As Washington, D.C. debates whether or not a wall will stop the flow of illegal immigration from Mexico to the United States, one Arizona county sheriff says it led to a dramatic 91 percent reduction in crime.
“The fence worked here. It may not work in New Mexico, I can only talk about my area. But [politicians should] defer to the Border Patrol experts,” Yuma County Sheriff Leon Wilmot told Fox News. “They know the situation.”
In 2006, President George W. Bush passed the Secure Fence Act which had a tremendous impact in Yuma County. In 2015, Fox News reported a 96 percent reduction in apprehensions due to a 20-foot tall steel fence and manpower being tripled. Wilmot was a deputy during that time but saw the impact firsthand.
“It was a 91 percent drop,” Wilmot said. “It obviously helped us curb some of the criminal activity that we unfortunately had to deal with.”
The 91 percent reduction in crime Wilmot cites is a Sheriffs office number. According to Wilmot, service calls and arrests dropped dramatically between 2005-2009 leading to the conclusion that added fencing along with more manpower had a major impact on local crime. According to Wilmot this number also includes immigration-related arrests and apprehensions that Sheriff's deputies would have made and crimes committed against smuggling victims.
“When they were no longer able to take advantage of our border as a smuggler’s paradise, the crimes against those being smuggled virtually stopped,” Wilmot said.
Data from the U.S. Border Patrol also shows that since 2005, total illegal alien apprehensions dropped from 138,438 to 12,847 in 2017. It was as low 5,833 in 2011.
The “wall” the president wants has been a bone of contention between Democrats and Republicans. Wilmot, however, believes it is an important part of fixing the border.
“When it comes to border security you need all of it,” said Wilmot. “You can fence up a house but you need everything else to make it secure.”
“For [Yuma County] we needed it to stop the criminal element.”
In a recent interview with the Epoch Times, Wilmot talked about utilizing fencing to cut border crime in the area by 91 percent and the Obama administration’s impact on the area.
During his interview with FoxNews.com, he was more focused on other deterrents to stopping immigrants from taking the dangerous trek to through his area and other border areas.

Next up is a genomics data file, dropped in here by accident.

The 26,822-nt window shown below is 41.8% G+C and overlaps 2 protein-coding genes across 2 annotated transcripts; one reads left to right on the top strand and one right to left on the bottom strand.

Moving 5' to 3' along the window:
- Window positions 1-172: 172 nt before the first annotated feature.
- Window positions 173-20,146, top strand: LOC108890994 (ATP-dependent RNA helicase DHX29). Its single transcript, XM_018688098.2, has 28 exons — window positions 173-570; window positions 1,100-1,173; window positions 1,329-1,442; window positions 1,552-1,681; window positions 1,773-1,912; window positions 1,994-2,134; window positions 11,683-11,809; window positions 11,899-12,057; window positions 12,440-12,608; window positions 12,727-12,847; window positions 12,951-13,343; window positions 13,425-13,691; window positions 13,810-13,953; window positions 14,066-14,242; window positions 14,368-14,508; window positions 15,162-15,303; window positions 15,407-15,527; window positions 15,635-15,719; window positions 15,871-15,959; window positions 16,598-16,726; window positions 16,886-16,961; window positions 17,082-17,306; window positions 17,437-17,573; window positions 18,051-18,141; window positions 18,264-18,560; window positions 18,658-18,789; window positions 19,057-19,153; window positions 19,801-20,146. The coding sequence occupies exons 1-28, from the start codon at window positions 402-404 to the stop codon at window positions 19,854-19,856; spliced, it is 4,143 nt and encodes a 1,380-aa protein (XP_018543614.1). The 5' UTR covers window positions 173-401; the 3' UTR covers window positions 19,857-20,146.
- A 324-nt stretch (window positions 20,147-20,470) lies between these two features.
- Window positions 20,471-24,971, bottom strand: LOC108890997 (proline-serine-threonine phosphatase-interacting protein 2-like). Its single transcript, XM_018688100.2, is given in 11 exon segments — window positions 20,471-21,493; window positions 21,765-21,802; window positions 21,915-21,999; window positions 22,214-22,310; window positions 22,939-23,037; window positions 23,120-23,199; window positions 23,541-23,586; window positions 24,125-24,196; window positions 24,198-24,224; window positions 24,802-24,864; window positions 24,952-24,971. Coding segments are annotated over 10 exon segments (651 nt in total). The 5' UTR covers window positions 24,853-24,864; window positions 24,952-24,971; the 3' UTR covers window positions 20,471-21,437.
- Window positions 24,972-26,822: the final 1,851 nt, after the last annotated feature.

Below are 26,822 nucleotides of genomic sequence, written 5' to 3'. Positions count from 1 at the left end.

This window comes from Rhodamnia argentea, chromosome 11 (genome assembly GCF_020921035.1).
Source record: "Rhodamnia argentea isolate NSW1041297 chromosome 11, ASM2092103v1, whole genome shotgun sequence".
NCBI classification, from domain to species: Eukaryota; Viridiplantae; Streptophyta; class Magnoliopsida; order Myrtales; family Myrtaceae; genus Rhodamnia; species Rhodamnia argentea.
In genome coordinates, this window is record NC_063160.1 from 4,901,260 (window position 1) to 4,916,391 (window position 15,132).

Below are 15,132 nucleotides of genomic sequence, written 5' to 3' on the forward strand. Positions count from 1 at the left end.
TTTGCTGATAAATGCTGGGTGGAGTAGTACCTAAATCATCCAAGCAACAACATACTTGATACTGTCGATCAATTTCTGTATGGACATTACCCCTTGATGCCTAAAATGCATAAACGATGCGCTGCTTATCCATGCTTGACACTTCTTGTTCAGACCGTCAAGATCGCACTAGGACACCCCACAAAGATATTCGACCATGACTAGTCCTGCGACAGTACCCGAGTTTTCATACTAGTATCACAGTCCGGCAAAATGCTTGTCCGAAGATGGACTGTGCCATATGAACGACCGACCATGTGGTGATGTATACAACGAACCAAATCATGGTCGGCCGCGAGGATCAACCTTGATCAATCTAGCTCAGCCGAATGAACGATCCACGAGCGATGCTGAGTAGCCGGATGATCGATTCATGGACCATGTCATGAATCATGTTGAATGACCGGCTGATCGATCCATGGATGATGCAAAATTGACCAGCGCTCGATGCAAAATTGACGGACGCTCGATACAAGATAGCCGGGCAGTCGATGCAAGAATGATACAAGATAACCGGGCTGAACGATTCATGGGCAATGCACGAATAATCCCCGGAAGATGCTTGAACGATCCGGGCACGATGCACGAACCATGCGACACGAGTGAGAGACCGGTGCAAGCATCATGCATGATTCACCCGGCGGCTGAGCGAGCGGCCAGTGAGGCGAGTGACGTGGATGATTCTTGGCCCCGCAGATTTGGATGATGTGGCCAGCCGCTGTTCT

“Why is the U.S. attorney's office not prosecuting these parents?” Wilmot said. “These children are being pushed under razor wire, canal water. That’s not being a parent. We found a five or six-year-old the other day with pneumonia because his parents didn’t properly take care of him.”
According to Wilmot, the Border Patrol in his area currently has 160 immigrant children in their custody.
“We don’t have enough time determine if the [adults] they are with have custody,” Wilmot said.
Law enforcement leaders like Wilmot are becoming more vocal when it comes to immigration and letting everyone know what works and what is needed.
Wilmot believes Washington isn’t trying to be part of the solution.
“They need to get their heads out of the sand. They need to get to work,” Wilmot told FoxNews.com. “Law enforcement is working, they’re not even getting paid. They can’t agree on a budget?”
Wilmot’s county borders 126 miles with Mexico and while he does believe President Donald Trump is helping by forcing Congress to deal with illegal immigration and its impact, he still feels like there is more to be done by both parties and believes the issue shouldn’t be political.
“Our border patrol partners are overwhelmed,” said Wilmot. “I don’t care who was elected.”
In October the Western States Sheriffs Association released a statement on the immigration crisis saying that it was at a “critical juncture.”
“The vast majority of our citizens are truly frustrated, and disappointed with our national leadership. It is past time that our elected national leaders put aside their partisan positions and focus on what is best for our nation, while maintaining the rights of all people in our country,” the statement read.